HOME HEATING SAFETY:
"According to the U.S. Fire Administration (USFA), heating is the second leading cause of home fires following cooking."
"Taking simple steps can prevent a fire from happening in your home. The National Fire Protection Association and USFA offer these heating safety tips, including:
• Keep anything that can burn at least three feet away from a fireplace, wood stove, or space heater;
• Make sure the fireplace has a sturdy screen to stop sparks from flying into the room;
• Always use the right kind of fuel, specified by the manufacturer, for fuel-burning space heaters; and
• Remember to turn portable heaters off when leaving the room or going to bed."
"For more ways to have a fire-safe home when the mercury dips, check out this USFA resource guide [https://www.usfa.fema.gov/downloads/pdf/publications/heating_fire_safety_vertical.pdf] to share with family and friends." Also see:
Home heating safety tips (NFPA): http://www.nfpa.org/safety-information/for-consumers/causes/heating/heating-safety-tips.
Home fires often become devastating and sometimes deadly not because there aren't any smoke alarms, BUT BECAUSE THE BATTERIES HAVE FAILED, delaying discovery. This is avoidable! Working smoke alarms provide a crucial time advantage and can help to save your home, your life, and the lives of your family members. Make sure your smoke alarms are all working, with FRESH batteries.
While the NFPA designated the week of Oct. 4-10, 2015, as Fire Prevention Week, we focused on home fire safety and prevention throughout the fall.
Visit http://www.nfpa.org/safety-information/fire-prevention-week and FAST FACTS ABOUT FIRE (http://www.nfpa.org/safety-information/fire-prevention-week/fast-facts-about-fire) for more information and fire safety tips.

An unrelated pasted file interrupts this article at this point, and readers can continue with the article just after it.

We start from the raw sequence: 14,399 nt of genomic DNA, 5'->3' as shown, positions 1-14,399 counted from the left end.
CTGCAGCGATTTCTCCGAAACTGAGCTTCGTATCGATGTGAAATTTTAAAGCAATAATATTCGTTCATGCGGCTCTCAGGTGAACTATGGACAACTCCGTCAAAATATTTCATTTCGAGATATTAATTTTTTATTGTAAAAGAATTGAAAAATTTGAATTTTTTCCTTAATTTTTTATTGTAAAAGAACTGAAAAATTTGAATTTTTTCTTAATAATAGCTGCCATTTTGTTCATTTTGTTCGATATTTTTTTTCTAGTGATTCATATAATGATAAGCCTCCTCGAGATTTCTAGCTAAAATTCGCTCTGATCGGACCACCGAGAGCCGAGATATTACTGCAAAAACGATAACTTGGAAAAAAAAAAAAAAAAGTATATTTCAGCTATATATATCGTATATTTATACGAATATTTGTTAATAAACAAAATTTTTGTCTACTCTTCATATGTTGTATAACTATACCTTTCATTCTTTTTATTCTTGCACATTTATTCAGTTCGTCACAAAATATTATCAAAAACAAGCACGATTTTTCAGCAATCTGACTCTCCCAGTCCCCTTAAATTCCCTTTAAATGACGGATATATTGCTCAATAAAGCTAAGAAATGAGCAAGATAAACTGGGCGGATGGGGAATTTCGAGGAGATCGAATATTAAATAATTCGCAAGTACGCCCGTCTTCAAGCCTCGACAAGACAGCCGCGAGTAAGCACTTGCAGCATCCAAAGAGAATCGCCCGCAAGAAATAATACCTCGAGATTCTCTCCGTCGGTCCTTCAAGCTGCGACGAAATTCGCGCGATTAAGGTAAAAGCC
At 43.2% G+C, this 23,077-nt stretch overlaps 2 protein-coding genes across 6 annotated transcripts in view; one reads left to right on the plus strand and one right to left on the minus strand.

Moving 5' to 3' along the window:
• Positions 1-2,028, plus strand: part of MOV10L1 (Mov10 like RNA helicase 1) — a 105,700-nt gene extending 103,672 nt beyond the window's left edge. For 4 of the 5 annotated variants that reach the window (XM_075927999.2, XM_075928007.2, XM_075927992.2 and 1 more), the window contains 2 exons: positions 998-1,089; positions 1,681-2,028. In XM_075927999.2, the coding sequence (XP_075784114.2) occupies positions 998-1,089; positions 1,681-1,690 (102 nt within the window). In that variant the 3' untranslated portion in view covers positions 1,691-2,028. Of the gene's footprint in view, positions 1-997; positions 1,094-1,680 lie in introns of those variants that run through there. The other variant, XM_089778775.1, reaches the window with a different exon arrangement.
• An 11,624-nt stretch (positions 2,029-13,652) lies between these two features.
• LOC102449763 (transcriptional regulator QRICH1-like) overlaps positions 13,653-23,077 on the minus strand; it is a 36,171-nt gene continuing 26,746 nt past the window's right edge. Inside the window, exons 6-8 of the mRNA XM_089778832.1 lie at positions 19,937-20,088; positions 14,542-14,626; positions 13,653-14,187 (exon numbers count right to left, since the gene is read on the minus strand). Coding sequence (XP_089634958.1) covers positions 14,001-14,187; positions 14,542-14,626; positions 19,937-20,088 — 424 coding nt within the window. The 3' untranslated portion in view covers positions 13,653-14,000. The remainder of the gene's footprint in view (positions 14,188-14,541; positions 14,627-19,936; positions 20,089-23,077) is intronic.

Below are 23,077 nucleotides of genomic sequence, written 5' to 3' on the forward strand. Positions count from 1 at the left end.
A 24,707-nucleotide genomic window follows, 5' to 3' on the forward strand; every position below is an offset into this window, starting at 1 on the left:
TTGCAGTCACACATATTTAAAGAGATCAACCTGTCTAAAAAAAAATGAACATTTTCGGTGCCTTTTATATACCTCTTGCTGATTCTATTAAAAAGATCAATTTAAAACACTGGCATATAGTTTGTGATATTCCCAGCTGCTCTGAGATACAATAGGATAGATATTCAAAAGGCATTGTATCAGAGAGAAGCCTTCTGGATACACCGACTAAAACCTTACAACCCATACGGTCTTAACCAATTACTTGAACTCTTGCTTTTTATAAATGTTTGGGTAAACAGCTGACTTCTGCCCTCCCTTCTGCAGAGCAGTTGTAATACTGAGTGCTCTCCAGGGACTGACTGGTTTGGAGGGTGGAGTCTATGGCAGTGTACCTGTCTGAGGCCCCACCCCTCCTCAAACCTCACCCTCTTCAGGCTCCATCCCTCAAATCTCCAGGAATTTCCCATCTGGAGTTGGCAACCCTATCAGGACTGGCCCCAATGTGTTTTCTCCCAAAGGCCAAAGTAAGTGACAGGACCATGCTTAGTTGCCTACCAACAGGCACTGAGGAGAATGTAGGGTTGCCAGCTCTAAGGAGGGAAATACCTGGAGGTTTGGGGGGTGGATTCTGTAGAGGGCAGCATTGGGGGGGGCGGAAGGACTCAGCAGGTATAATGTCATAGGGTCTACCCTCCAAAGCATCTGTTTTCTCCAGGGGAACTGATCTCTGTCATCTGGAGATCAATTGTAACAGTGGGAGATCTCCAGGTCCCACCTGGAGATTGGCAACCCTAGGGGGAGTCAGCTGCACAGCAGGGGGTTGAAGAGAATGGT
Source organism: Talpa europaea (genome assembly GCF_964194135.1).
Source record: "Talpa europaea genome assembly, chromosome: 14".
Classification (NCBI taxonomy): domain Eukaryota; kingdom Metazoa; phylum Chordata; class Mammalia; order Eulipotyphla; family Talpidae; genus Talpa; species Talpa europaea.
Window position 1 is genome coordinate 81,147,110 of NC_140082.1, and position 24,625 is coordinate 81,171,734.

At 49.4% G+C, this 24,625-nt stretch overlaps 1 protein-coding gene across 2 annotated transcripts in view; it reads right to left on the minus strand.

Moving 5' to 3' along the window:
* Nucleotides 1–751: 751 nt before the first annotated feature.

Additional fire safety and prevention information is also available from the U.S. Fire Administration.
Some ADDITIONAL TIPS (from Jackson County Fire District 3 & Rogue Valley firefighters):
FEMA Reminders (from the Federal Emergency Management Agency's e-news):
"...[P]repare your home for fire emergencies by changing
the batteries in your smoke alarms.
• Put smoke alarms on every floor of your home, including every bedroom and the hallway outside of each sleeping area;
• Test smoke alarms monthly;
• Change the smoke alarm battery at least once per year;
• Replace smoke alarms that are more than ten years old; and
• Develop a home fire escape plan so that everyone knows two ways out and knows a safe place to meet. Practice your plan twice per year.
To learn more about fire escape planning, check out this USFA public service announcement [youtube video: "Fire Safety: Have Two Ways Out"]."
What’s Your Extinguisher Type?
"In an emergency, a portable fire extinguisher can save lives and property when used to put out a small fire. However, when it comes to extinguishers, one type does not fit all.
" Did you know there are several types of fire extinguishers? Each one is designed to extinguish different kinds of fires:
• A: For use with materials like cloth, wood, and paper;
• A-B-C or B-C: Multi-purpose fire extinguishers best suited for home use. Most home improvement stores carry fire extinguishers that cover class A through class C;
• B: For use with combustible and flammable liquids like grease, gasoline, oil and oil-based paints;
• C: For use with electrical equipment like appliances, tools, or other equipment that is plugged in;
• D: For use with flammable metals like aluminum, magnesium, and titanium; and
• K: For use with vegetable oils, animal oils, and fats in cooking appliances.
"Before using an extinguisher, please keep in mind that the U. S. Fire Administration recommends that only people trained in the proper use and maintenance of fire extinguishers consider using them when appropriate! Contact your local fire department for training information."
Home Safety Reminders:
Preparedness and prevention is your best defense.
For more Winter Fire Safety information: